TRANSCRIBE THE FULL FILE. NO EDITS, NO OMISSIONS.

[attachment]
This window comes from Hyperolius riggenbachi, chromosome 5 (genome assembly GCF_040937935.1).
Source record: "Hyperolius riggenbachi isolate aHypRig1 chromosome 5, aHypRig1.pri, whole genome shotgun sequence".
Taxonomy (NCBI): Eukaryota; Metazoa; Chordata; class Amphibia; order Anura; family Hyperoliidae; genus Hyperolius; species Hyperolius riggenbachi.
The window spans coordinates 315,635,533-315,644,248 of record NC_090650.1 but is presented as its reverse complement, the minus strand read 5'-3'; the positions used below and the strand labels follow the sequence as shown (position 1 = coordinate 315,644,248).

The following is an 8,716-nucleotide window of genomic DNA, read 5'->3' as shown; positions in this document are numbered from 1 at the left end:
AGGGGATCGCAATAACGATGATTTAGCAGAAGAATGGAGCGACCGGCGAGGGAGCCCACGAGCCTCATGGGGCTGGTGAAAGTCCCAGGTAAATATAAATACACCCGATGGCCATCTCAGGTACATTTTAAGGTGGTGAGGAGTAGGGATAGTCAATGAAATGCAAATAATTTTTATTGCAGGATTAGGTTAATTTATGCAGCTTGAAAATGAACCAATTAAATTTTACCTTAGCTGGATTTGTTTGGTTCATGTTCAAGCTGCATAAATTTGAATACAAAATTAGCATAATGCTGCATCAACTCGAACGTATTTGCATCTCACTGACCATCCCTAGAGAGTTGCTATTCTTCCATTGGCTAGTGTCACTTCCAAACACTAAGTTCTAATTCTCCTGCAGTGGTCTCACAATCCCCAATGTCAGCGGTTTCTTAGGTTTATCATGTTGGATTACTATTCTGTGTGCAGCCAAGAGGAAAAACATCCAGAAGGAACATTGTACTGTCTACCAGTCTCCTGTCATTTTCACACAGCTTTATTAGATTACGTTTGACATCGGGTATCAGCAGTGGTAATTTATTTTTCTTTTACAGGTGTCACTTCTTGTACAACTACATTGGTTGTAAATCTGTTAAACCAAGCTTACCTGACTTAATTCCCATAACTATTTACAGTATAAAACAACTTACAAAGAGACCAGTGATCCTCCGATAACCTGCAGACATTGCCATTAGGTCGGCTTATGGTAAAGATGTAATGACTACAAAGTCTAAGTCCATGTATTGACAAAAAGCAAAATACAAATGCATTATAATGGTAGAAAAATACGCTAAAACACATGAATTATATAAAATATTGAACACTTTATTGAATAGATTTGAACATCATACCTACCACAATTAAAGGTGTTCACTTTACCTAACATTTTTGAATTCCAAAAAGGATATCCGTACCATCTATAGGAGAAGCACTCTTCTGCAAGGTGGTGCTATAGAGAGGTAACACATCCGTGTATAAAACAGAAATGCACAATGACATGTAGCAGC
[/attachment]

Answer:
This window comes from Hyperolius riggenbachi, chromosome 5 (genome assembly GCF_040937935.1).
Source record: "Hyperolius riggenbachi isolate aHypRig1 chromosome 5, aHypRig1.pri, whole genome shotgun sequence".
Taxonomy (NCBI): Eukaryota; Metazoa; Chordata; class Amphibia; order Anura; family Hyperoliidae; genus Hyperolius; species Hyperolius riggenbachi.
The window spans coordinates 315,635,533-315,644,248 of record NC_090650.1 but is presented as its reverse complement, the minus strand read 5'-3'; the positions used below and the strand labels follow the sequence as shown (position 1 = coordinate 315,644,248).

The following is an 8,716-nucleotide window of genomic DNA, read 5'->3' as shown; positions in this document are numbered from 1 at the left end:
AGGGGATCGCAATAACGATGATTTAGCAGAAGAATGGAGCGACCGGCGAGGGAGCCCACGAGCCTCATGGGGCTGGTGAAAGTCCCAGGTAAATATAAATACACCCGATGGCCATCTCAGGTACATTTTAAGGTGGTGAGGAGTAGGGATAGTCAATGAAATGCAAATAATTTTTATTGCAGGATTAGGTTAATTTATGCAGCTTGAAAATGAACCAATTAAATTTTACCTTAGCTGGATTTGTTTGGTTCATGTTCAAGCTGCATAAATTTGAATACAAAATTAGCATAATGCTGCATCAACTCGAACGTATTTGCATCTCACTGACCATCCCTAGAGAGTTGCTATTCTTCCATTGGCTAGTGTCACTTCCAAACACTAAGTTCTAATTCTCCTGCAGTGGTCTCACAATCCCCAATGTCAGCGGTTTCTTAGGTTTATCATGTTGGATTACTATTCTGTGTGCAGCCAAGAGGAAAAACATCCAGAAGGAACATTGTACTGTCTACCAGTCTCCTGTCATTTTCACACAGCTTTATTAGATTACGTTTGACATCGGGTATCAGCAGTGGTAATTTATTTTTCTTTTACAGGTGTCACTTCTTGTACAACTACATTGGTTGTAAATCTGTTAAACCAAGCTTACCTGACTTAATTCCCATAACTATTTACAGTATAAAACAACTTACAAAGAGACCAGTGATCCTCCGATAACCTGCAGACATTGCCATTAGGTCGGCTTATGGTAAAGATGTAATGACTACAAAGTCTAAGTCCATGTATTGACAAAAAGCAAAATACAAATGCATTATAATGGTAGAAAAATACGCTAAAACACATGAATTATATAAAATATTGAACACTTTATTGAATAGATTTGAACATCATACCTACCACAATTAAAGGTGTTCACTTTACCTAACATTTTTGAATTCCAAAAAGGATATCCGTACCATCTATAGGAGAAGCACTCTTCTGCAAGGTGGTGCTATAGAGAGGTAACACATCCGTGTATAAAACAGAAATGCACAATGACATGTAGCAGC